The following puzzle is inspired by the M12 puzzle that was mentioned in Scientific American. The object is to get the pieces in order. Press
Flip to reverse the order. Press
Merge to merge the pieces at the end of the puzzle with the ones at the beginning.
Undo can undo moves.
Random picks a random position.
Reset returns to it's solved state.
More extensive documentation, including some explanation of it's inner workings, follow on this page. For right now just give it a try. Notice the bubble help for each button:
If it does not work for you make sure you have Java 1.6 or later installed and that your browser is configured to display Java applets. In Firefox entering "about:plugins" in the URL field can be helpful in determining what version of Java your browser is using, if any. Also, if your monitor is much less than 1280 pixels wide then you'll have to scroll to the right to see the entire puzze. But it should work.
The status bar at the top, which is displayed in only in
Cheat mode, indicates how far the puzzle is from solved. This is the main feature that distinguishes it from the Scientific American version - it has a built in database that indicates how many moves away a given board position is from solved. This is similar to way the Chess Endgame Databases work.
Recordoption is enabled record a macro. When
Recordis not enabled play the macro back see the help for the
Recordbutton for details.
This section gives a brief overview over the technical innerworkings of
Although this puzzle is a Java applet the same
m12.jar file can be invoked on the command line. For example, to generate the database with filename
java -jar m12.jar gen-db ExampleM12.db
To use the above generated database to solve a puzzle file named
random.m12 using the database generated above:
java -jar m12.jar load-db ExampleM12.db solve random.m12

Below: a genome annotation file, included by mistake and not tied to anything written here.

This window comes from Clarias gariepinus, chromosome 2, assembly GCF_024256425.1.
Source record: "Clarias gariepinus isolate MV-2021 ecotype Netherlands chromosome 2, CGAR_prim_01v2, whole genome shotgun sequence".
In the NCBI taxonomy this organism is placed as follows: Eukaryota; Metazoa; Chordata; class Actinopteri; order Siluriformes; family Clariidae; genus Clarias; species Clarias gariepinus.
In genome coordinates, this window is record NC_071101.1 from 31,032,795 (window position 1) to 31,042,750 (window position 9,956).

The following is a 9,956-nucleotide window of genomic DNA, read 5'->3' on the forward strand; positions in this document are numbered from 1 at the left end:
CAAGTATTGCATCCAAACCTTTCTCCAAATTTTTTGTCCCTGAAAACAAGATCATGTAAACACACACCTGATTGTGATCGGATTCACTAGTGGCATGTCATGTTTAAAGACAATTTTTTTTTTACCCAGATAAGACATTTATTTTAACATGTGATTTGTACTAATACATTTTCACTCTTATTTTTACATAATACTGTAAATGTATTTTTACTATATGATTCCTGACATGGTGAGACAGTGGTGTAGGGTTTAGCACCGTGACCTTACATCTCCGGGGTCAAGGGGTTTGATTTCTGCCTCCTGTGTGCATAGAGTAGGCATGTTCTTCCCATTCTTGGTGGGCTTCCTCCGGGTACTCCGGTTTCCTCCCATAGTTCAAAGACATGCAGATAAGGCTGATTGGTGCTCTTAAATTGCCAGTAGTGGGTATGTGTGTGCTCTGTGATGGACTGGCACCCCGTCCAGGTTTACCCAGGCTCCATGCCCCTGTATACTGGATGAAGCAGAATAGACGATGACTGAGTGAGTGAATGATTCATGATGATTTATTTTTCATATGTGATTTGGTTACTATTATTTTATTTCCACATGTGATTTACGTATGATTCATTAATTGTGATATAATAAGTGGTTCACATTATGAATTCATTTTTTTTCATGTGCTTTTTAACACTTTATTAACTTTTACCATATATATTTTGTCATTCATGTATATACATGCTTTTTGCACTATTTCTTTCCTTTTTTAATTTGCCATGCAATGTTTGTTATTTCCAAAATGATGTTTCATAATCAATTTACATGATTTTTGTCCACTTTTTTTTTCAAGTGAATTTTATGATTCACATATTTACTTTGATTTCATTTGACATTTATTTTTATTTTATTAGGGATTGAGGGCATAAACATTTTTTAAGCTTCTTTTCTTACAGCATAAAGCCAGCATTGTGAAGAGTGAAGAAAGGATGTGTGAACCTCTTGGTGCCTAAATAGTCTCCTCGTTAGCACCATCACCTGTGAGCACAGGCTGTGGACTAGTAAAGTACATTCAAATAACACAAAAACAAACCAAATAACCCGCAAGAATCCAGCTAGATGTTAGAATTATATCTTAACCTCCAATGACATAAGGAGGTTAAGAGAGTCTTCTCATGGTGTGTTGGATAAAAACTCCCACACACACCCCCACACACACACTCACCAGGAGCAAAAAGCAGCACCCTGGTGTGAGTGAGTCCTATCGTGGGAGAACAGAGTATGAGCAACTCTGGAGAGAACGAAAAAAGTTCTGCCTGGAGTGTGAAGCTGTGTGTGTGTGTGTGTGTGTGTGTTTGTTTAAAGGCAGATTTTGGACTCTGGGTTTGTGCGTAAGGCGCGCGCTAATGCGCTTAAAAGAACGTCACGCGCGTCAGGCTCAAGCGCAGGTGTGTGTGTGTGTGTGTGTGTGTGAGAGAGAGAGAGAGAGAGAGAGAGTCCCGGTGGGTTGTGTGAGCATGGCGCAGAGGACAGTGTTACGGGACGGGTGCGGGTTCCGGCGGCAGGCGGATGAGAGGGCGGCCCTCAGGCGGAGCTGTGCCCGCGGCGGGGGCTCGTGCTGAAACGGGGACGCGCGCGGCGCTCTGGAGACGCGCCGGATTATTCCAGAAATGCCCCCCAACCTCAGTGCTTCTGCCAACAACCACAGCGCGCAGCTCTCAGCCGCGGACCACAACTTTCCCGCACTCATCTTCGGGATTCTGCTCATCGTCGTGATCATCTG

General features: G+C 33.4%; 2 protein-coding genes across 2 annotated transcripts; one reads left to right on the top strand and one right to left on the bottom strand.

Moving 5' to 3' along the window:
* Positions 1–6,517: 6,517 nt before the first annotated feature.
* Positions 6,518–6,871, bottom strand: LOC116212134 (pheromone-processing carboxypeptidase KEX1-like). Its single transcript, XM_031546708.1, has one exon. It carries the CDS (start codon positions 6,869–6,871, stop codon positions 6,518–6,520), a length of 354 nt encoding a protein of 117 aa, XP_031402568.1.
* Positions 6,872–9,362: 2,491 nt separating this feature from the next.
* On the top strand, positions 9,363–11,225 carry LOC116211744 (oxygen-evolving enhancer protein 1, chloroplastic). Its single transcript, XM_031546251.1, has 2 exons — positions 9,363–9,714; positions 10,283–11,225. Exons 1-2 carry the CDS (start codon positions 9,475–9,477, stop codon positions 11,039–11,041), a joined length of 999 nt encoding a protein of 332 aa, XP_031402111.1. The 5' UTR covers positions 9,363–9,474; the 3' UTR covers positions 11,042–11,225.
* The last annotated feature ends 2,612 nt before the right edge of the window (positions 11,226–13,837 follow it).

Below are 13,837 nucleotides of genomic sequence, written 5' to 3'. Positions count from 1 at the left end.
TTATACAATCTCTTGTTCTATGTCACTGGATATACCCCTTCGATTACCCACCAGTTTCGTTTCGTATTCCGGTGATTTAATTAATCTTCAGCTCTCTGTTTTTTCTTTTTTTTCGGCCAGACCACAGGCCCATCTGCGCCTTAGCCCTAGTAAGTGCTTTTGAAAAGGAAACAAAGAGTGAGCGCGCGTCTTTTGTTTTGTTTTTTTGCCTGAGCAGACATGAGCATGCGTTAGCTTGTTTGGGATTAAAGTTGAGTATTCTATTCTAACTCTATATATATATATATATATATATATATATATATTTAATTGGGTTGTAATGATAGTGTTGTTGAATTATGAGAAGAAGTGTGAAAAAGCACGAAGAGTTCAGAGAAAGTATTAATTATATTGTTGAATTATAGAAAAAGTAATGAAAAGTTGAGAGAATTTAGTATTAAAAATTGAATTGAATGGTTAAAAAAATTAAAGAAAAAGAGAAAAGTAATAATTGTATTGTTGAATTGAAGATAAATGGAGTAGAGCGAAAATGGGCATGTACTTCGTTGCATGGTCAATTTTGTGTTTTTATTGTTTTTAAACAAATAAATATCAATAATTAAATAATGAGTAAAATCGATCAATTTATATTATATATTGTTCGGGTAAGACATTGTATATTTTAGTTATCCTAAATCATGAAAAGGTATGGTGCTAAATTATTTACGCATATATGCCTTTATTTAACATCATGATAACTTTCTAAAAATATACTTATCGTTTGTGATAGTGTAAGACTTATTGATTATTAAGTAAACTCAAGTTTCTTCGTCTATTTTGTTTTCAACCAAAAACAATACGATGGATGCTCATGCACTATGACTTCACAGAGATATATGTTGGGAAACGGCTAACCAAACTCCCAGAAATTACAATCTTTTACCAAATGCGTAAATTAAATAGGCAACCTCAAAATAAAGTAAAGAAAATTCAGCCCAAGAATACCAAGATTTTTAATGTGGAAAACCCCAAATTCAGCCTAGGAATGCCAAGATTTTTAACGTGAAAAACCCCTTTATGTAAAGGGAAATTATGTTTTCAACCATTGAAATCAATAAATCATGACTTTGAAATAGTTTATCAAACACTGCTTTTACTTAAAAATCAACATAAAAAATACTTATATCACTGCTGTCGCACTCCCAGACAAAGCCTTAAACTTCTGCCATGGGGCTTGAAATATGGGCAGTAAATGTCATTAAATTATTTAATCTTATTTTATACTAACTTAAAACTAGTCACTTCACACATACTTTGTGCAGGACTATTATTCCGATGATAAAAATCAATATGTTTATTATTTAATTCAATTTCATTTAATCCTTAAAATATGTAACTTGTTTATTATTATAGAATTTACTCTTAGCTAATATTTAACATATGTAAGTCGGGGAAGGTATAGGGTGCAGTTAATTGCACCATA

To display the GUI interface (same as the applet on this page):
java -jar m12.jar gui 1
to generate and solve puzzles with a text interface. Invoking the puzzle in this way can also be used to generate the
dbase/m12.db database. This isn't really documented. I can elaborate on using
m12jar from the command line if anyone is interested.
The puzzle's database contains the number of moves away from solved every possible position is. So, in order to solve the puzzle (or to highlight the correct button in
Cheat mode) the puzzle only needs to lookup the result of
Merge in it's database. The move that gets it closer to solved (that reduces the number of moves away from being solved) is the correct move.
In order to reduce the size of the database at least two tricks are used First, the it makes use of the fact that it is only necessary to solve pieces 1-5. Pieces 6-12 then fall into place. Second, all possible positions of pieces 1-5 are tightly packed into the set of integers in the rage [0, 95040) where 95040 is 12! / 7!. That way each position only takes up a single byte in the database. The position is just the index into the database and the byte at that index is the number of moves away that position is from solved. See the code for details.